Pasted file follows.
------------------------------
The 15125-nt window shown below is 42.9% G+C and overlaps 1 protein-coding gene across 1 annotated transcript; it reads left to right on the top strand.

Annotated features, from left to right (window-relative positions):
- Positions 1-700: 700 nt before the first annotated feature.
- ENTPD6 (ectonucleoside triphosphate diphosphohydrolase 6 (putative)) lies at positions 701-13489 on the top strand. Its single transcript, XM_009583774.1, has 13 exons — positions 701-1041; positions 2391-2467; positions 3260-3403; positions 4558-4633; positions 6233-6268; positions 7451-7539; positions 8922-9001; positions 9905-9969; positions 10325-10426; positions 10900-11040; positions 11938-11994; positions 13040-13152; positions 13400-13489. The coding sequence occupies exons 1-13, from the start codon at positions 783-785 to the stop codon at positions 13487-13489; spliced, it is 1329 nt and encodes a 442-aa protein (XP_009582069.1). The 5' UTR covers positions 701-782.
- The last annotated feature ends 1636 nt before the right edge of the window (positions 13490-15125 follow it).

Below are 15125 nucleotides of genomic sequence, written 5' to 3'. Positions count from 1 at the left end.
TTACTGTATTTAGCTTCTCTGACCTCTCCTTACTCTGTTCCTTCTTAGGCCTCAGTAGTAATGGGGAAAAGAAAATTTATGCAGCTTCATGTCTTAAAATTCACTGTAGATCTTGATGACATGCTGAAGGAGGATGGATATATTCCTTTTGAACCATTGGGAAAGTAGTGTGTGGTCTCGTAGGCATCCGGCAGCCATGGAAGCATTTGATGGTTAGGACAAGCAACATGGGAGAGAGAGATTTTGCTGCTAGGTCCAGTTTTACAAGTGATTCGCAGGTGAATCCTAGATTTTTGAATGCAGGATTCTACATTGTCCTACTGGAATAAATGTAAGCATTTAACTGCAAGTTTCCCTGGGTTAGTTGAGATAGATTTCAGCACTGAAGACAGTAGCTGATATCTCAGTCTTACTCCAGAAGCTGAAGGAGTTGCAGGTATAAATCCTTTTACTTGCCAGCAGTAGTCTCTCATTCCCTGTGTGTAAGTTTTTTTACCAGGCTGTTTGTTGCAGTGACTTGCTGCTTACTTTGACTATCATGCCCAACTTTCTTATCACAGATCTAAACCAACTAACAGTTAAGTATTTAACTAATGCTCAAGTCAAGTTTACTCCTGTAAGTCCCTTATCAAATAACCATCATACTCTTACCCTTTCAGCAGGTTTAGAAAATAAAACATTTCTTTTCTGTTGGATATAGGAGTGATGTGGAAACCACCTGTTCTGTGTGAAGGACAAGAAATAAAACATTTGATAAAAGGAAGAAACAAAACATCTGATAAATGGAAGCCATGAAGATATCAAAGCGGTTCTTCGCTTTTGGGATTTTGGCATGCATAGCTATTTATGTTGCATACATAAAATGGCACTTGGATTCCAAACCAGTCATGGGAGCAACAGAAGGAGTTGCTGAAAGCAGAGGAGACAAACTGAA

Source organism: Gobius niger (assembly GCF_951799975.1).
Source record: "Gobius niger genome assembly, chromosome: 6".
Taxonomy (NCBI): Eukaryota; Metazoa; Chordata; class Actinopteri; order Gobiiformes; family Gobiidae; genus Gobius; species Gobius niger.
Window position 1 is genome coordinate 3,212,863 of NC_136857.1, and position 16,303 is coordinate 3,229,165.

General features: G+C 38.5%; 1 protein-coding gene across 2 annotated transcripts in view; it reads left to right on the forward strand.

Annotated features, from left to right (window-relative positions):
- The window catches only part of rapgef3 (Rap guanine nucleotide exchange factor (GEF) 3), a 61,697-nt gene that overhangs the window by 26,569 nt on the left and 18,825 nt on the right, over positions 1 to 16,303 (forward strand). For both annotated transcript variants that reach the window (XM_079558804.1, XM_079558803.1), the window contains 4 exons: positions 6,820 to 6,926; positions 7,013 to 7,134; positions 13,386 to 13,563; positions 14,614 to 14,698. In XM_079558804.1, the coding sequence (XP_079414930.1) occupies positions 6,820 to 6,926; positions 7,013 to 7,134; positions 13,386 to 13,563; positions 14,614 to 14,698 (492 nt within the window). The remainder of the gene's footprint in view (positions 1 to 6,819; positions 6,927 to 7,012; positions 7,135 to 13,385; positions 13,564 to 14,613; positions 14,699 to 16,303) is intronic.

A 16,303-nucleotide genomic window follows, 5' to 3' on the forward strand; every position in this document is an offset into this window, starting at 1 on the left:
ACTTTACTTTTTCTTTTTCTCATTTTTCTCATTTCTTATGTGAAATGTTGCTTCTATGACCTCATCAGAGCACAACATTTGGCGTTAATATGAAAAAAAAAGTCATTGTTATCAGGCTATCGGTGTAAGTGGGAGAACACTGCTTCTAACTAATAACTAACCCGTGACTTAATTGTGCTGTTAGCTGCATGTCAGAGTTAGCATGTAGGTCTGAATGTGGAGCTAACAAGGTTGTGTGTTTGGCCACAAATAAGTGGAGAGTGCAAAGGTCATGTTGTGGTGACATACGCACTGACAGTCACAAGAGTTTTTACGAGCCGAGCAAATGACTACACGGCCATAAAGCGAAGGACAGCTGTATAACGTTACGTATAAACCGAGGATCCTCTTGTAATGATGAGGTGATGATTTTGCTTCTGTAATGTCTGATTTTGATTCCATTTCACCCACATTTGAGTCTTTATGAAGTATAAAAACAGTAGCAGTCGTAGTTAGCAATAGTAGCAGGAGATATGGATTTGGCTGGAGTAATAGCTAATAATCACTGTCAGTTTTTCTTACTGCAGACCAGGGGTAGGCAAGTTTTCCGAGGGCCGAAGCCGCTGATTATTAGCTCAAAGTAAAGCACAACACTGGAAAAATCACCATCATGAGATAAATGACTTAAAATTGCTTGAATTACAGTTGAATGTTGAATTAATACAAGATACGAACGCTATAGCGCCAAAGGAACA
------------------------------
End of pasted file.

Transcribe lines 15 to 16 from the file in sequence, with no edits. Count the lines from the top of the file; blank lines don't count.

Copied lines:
A 16,303-nucleotide genomic window follows, 5' to 3' on the forward strand; every position in this document is an offset into this window, starting at 1 on the left:
ACTTTACTTTTTCTTTTTCTCATTTTTCTCATTTCTTATGTGAAATGTTGCTTCTATGACCTCATCAGAGCACAACATTTGGCGTTAATATGAAAAAAAAAGTCATTGTTATCAGGCTATCGGTGTAAGTGGGAGAACACTGCTTCTAACTAATAACTAACCCGTGACTTAATTGTGCTGTTAGCTGCATGTCAGAGTTAGCATGTAGGTCTGAATGTGGAGCTAACAAGGTTGTGTGTTTGGCCACAAATAAGTGGAGAGTGCAAAGGTCATGTTGTGGTGACATACGCACTGACAGTCACAAGAGTTTTTACGAGCCGAGCAAATGACTACACGGCCATAAAGCGAAGGACAGCTGTATAACGTTACGTATAAACCGAGGATCCTCTTGTAATGATGAGGTGATGATTTTGCTTCTGTAATGTCTGATTTTGATTCCATTTCACCCACATTTGAGTCTTTATGAAGTATAAAAACAGTAGCAGTCGTAGTTAGCAATAGTAGCAGGAGATATGGATTTGGCTGGAGTAATAGCTAATAATCACTGTCAGTTTTTCTTACTGCAGACCAGGGGTAGGCAAGTTTTCCGAGGGCCGAAGCCGCTGATTATTAGCTCAAAGTAAAGCACAACACTGGAAAAATCACCATCATGAGATAAATGACTTAAAATTGCTTGAATTACAGTTGAATGTTGAATTAATACAAGATACGAACGCTATAGCGCCAAAGGAACA